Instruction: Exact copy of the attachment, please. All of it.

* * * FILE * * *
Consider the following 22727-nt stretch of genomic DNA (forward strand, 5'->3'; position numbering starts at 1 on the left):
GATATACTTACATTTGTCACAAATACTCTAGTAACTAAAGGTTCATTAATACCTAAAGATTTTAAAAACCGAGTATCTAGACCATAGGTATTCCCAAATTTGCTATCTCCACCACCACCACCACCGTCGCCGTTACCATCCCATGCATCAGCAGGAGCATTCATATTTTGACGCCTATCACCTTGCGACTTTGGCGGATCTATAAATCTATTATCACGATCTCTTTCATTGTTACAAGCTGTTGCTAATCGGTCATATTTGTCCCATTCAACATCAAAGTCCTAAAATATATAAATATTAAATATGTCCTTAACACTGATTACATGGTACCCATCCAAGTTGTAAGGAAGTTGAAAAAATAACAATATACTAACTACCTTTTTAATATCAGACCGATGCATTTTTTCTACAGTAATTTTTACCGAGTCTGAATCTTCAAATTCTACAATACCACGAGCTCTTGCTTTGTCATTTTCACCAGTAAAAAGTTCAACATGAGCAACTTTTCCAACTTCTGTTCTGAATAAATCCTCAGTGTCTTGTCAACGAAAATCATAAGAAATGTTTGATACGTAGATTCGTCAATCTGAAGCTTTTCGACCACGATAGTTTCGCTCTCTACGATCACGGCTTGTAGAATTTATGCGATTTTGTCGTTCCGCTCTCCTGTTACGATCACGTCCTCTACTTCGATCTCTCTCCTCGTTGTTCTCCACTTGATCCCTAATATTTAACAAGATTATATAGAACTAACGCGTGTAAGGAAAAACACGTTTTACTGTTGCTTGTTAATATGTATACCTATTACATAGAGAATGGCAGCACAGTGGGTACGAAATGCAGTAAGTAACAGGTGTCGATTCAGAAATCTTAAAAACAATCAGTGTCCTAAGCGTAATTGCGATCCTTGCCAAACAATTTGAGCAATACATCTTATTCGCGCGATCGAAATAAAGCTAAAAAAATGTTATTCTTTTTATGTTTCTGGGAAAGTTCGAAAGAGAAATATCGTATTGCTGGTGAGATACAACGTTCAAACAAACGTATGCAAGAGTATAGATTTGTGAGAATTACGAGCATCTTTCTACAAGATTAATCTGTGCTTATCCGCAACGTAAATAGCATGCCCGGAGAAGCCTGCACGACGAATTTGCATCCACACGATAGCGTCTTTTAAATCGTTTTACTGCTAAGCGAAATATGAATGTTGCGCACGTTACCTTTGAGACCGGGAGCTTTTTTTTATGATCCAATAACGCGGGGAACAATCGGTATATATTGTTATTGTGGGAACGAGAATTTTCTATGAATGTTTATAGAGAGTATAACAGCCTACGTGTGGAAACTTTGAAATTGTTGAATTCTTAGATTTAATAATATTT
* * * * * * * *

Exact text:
Consider the following 22727-nt stretch of genomic DNA (forward strand, 5'->3'; position numbering starts at 1 on the left):
GATATACTTACATTTGTCACAAATACTCTAGTAACTAAAGGTTCATTAATACCTAAAGATTTTAAAAACCGAGTATCTAGACCATAGGTATTCCCAAATTTGCTATCTCCACCACCACCACCACCGTCGCCGTTACCATCCCATGCATCAGCAGGAGCATTCATATTTTGACGCCTATCACCTTGCGACTTTGGCGGATCTATAAATCTATTATCACGATCTCTTTCATTGTTACAAGCTGTTGCTAATCGGTCATATTTGTCCCATTCAACATCAAAGTCCTAAAATATATAAATATTAAATATGTCCTTAACACTGATTACATGGTACCCATCCAAGTTGTAAGGAAGTTGAAAAAATAACAATATACTAACTACCTTTTTAATATCAGACCGATGCATTTTTTCTACAGTAATTTTTACCGAGTCTGAATCTTCAAATTCTACAATACCACGAGCTCTTGCTTTGTCATTTTCACCAGTAAAAAGTTCAACATGAGCAACTTTTCCAACTTCTGTTCTGAATAAATCCTCAGTGTCTTGTCAACGAAAATCATAAGAAATGTTTGATACGTAGATTCGTCAATCTGAAGCTTTTCGACCACGATAGTTTCGCTCTCTACGATCACGGCTTGTAGAATTTATGCGATTTTGTCGTTCCGCTCTCCTGTTACGATCACGTCCTCTACTTCGATCTCTCTCCTCGTTGTTCTCCACTTGATCCCTAATATTTAACAAGATTATATAGAACTAACGCGTGTAAGGAAAAACACGTTTTACTGTTGCTTGTTAATATGTATACCTATTACATAGAGAATGGCAGCACAGTGGGTACGAAATGCAGTAAGTAACAGGTGTCGATTCAGAAATCTTAAAAACAATCAGTGTCCTAAGCGTAATTGCGATCCTTGCCAAACAATTTGAGCAATACATCTTATTCGCGCGATCGAAATAAAGCTAAAAAAATGTTATTCTTTTTATGTTTCTGGGAAAGTTCGAAAGAGAAATATCGTATTGCTGGTGAGATACAACGTTCAAACAAACGTATGCAAGAGTATAGATTTGTGAGAATTACGAGCATCTTTCTACAAGATTAATCTGTGCTTATCCGCAACGTAAATAGCATGCCCGGAGAAGCCTGCACGACGAATTTGCATCCACACGATAGCGTCTTTTAAATCGTTTTACTGCTAAGCGAAATATGAATGTTGCGCACGTTACCTTTGAGACCGGGAGCTTTTTTTTATGATCCAATAACGCGGGGAACAATCGGTATATATTGTTATTGTGGGAACGAGAATTTTCTATGAATGTTTATAGAGAGTATAACAGCCTACGTGTGGAAACTTTGAAATTGTTGAATTCTTAGATTTAATAATATTT